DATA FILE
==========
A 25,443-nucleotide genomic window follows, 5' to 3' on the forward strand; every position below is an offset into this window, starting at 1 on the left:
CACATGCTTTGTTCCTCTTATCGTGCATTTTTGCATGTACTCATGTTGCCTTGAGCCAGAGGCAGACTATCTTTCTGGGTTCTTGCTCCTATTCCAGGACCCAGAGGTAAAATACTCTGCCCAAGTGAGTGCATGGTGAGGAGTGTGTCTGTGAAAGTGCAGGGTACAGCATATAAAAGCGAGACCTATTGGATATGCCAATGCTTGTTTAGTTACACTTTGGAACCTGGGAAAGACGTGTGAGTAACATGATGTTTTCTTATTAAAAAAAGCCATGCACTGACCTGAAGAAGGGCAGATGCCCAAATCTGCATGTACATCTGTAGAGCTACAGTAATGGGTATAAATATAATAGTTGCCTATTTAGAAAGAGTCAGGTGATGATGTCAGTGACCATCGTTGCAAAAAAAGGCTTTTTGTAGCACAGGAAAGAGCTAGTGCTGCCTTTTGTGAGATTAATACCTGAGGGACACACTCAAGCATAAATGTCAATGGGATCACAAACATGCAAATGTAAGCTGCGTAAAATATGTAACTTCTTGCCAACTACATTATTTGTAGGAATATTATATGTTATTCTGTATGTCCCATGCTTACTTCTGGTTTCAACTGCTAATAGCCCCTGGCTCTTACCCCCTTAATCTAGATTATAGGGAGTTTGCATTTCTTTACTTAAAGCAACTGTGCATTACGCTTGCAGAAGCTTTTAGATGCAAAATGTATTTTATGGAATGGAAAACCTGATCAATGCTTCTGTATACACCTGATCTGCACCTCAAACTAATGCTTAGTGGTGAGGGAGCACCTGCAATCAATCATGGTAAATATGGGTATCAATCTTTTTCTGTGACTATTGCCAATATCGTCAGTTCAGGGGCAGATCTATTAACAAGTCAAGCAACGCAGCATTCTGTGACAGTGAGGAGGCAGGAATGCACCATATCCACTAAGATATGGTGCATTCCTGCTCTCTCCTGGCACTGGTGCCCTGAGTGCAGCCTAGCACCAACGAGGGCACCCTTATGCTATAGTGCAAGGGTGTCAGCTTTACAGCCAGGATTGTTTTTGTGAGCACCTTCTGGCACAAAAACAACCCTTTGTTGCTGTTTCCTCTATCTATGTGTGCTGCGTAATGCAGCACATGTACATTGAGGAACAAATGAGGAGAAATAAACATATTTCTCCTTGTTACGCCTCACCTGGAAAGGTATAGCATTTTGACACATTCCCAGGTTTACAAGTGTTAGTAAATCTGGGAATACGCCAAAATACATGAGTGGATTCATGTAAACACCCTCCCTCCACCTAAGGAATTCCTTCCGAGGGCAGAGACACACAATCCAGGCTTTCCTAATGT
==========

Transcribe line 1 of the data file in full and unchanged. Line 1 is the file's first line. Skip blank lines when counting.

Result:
A 25,443-nucleotide genomic window follows, 5' to 3' on the forward strand; every position below is an offset into this window, starting at 1 on the left: